For instance. During my research into Burlings brigade at Gettysburg, I walked out to the approximate location of the brigade before it moves to the Rose farm where its broken up and sent to its destiny with history.
    While standing there, I opened up Joe Bilbys book on Remeber you are Jersey men, and read the account. I then opened up Tombs book on New Jersey and read his telling of the story. Then but not least, I pulled out the after action report of Burling, Humphry, and all of the regimental officers (Those who survived- so in some cases it was subordinates who wrote it)…
    What began to naw at me was their statements of recieving heavy arty fire from Seminary Ridge. Helllllooo!!! Where the brigade was, they cannot be scene from Seminary Ridge unless the AnV scouts were standing on Longstreets tower, and even then they would have had a hard time!!!

    We then moved to Roses farm. And having read the accounts allready, I am now really scratching my head.. Their accounts DONT MATCH THE GROUND!! My wife (A CW and Gettysburg novice who is learning fast), says Jim this doesnt add up!!! We have just learned something together and been spurred further to research this………..

    So in light of this.. What is my point??? Obvisouly there is still so much to learn! And this is about one brigade!!

    How many more mysterys are out there like this??? How many more retelling of the story to make sure the history we are telling is RIGHT! How much more research, exploration, walking the ground is it going to take before even I personally understand this brigades place in the largest battle of the Civil War, and in North America …….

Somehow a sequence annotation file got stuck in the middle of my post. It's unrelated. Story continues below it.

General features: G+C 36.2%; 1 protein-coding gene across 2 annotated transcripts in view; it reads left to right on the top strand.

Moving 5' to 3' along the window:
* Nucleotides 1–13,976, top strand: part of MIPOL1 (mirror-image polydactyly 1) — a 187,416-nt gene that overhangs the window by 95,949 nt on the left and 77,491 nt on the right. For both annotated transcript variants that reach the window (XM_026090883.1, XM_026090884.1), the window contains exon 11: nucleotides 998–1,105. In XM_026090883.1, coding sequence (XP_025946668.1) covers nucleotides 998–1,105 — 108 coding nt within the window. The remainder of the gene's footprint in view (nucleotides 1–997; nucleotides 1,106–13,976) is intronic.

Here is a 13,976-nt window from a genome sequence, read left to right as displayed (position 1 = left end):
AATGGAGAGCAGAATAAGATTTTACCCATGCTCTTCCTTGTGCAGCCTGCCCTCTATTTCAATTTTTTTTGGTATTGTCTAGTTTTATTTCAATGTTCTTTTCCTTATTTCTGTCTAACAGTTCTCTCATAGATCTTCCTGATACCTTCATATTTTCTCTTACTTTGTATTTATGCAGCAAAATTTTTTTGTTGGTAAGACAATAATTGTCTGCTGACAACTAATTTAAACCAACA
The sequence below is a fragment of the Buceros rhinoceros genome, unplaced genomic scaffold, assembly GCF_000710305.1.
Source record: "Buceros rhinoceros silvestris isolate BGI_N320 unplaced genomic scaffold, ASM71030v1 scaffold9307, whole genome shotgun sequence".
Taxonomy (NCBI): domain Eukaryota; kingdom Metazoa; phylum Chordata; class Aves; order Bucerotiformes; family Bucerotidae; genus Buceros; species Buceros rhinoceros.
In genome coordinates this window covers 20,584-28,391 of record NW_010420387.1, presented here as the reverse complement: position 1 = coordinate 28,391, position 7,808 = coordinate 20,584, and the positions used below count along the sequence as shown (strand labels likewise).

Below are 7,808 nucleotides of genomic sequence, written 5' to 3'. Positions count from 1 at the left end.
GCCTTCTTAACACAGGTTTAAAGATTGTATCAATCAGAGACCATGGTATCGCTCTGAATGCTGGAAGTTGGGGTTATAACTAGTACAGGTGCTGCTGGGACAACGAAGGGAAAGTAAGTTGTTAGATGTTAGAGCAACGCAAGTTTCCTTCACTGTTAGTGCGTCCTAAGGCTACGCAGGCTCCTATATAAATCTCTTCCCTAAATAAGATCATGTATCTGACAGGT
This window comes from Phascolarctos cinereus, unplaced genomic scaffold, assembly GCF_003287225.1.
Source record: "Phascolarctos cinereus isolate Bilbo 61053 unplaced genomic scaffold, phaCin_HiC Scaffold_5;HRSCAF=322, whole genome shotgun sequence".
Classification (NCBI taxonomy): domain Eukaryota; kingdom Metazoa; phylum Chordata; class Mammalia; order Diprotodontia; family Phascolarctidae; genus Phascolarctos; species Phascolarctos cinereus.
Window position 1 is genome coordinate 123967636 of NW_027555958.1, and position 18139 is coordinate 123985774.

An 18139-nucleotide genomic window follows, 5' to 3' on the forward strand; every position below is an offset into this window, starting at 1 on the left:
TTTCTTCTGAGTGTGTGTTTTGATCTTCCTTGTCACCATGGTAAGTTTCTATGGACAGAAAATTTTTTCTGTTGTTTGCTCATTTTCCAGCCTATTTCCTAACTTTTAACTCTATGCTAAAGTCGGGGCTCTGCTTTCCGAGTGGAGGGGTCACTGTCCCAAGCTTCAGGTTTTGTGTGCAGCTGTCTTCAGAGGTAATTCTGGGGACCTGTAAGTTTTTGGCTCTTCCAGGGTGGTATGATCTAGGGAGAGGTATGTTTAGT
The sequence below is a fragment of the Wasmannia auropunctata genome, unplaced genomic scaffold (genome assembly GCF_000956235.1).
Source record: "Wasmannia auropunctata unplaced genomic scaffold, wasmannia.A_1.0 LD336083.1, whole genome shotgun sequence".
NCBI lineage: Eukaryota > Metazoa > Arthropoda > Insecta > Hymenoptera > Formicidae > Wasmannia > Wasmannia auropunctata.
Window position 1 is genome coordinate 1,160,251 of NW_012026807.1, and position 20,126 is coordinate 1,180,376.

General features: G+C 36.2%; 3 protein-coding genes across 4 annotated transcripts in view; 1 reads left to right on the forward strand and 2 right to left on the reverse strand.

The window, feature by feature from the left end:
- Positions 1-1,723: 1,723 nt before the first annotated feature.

So Mr. Gallaghers comments seem to me to show either a distain for those of us who are stiill driven to explore, undertand, and yes tell the REST of the Story or maybe caught up way too much in his “impotance”..

    Jim Lamason

  19. Sun 10th Jun 2007 at 4:02 pm

    I know how you feel. I, too, have been subjected to criticisms of my book about Stonewall Jackson and his black Sunday school class by those who admit they never read it. Amazing that these same individuals then hold themselves out as “scholars.” It’s my opinion that such attacks are often prompted by jealousy and/or some other agenda.

  20. Brooks Simpson
    Sun 10th Jun 2007 at 4:25 pm

    G. K. Warren was my ancestor’s brigade commander; my ancestor joined the 5th New York during the Maryland campaign

  21. Mike Peters
    Sun 10th Jun 2007 at 5:33 pm

    Brooks,

    If I may ask, who was your Zouave ancestor?

    Mike

  22. Brooks D. Simpson
    Sun 10th Jun 2007 at 8:14 pm

    James L. Denton. He transferred later to the 146th when the 5th’s two years were up. He just missed Second Manassas. Whew.

  23. Nels
    Sat 13th Oct 2007 at 7:55 pm

    I’m new to the topic. Do members of this board have suggestions on who in their opinion are the best generalists on the war if one was interested in those who have the best and most interesting overviews of the entire conflict, its personalities, the era, etc?

    Thank you